Mermaid Street is incredibly pretty, with houses full of character and cobbled streets
Things To Do
Visit the Ypres Tower, a part of Rye Castle Museum. This scheduled ancient monument has commanding views from its balcony over the harbour, once considered one of the most important harbours in the country, The 13th-century tower was built to defend Rye from attacks across the Channel and has served as a prison and county hall during its long history.
Discover the amazing wildlife at the Rye Harbour Nature Reserve. With a mix of coastal habitats, including shingle, saltmarsh, lagoons, grazing marsh, freshwater gravel pits and reedbeds, the wetland landscape is teeming with wildlife and is a popular place for birdwatching.
There are many miles of paths and several bird hides, including five that are accessible by wheelchair. Make Rye Harbour Visitor Centre, run by the Sussex Wildlife Trust, your first port of call to find out about the reserve and what you might see here.
Hire an electric ‘Fat’ bike from ebike hire at Camber and go for a cycle ride. Camber sits on National Cycle Network Route 2 and there are miles of scenic off-road cycle paths to explore.
The bikes have fat tyres, creating a very comfortable ride as you discover lakes, castles, coastal landscapes and lighthouses along the way. The company has several recommended routes, or go where you please.
Make the most of Rye’s location straddling the River Rother with a boat trip to the sublime National Trust-owned Bodiam Castle. The tranquil river cruise, which departs from Bodiam Boating Station, takes you through the beautiful countryside of the High Weald upstream to the castle, or downstream to Rye on board an ex-Royal Navy lifeboat. There are breakfast and sunset cruises, too.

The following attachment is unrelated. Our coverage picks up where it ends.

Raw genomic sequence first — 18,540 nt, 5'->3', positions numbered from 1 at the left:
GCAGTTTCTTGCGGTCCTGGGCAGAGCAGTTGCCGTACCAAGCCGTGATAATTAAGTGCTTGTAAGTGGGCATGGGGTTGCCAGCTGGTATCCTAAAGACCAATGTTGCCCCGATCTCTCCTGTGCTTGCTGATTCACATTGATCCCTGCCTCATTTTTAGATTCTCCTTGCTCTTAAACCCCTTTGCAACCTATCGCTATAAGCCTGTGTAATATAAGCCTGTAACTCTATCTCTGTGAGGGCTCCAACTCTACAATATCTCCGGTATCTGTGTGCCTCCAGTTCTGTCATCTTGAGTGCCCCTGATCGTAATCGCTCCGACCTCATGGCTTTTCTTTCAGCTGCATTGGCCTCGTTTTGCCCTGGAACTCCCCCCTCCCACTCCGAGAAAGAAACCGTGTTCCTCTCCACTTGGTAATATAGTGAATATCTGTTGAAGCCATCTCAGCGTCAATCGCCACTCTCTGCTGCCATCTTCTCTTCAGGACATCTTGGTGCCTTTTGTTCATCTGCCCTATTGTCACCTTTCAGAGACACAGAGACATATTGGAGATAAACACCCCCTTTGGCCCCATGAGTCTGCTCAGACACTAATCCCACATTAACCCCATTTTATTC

Take a tour of the Oxney Estate, the largest single estate organic vineyard in the UK. The vineyard makes organic still and sparkling wines using only its own grapes grown on the estate. Guided tours of the vineyard and winery explain how the grapes are grown organically, the approach to winemaking and how the wines are made. The tour ends with a tasting, although you can order a post-tour picnic lunch among the vines. There’s also a shop on site.
When To Visit
Of course, with its coastal location, the summer months pull in the crowds but September brings the Rye Festival of the Sea. This one-day event celebrates the town’s maritime history, in combination with the annual Rye Raft Race, a fun and exhilarating battle for participants and spectators alike.
If you are visiting in August, however, you’re in for a musical treat with the Rye International Jazz Festival. The boutique music festival presents world class international artistes alongside plenty of regional talent.
And, the cultural theme extends to September in Rye Arts Festival, with a fortnight of opera, classical and contemporary music, drama, walks and talks, authors and performers – all with the lovely backdrop of the harbour town.
Rye is situated on the south coast, and on the East Sussex/Kent border. It can be accessed using the M20 motorway to Ashford, followed by the A2070 and A259 from the east. Alternatively, use the A21 dual carriageway past Tunbridge Wells and the A268 from the north or the A259 from Eastbourne and Hastings in the west.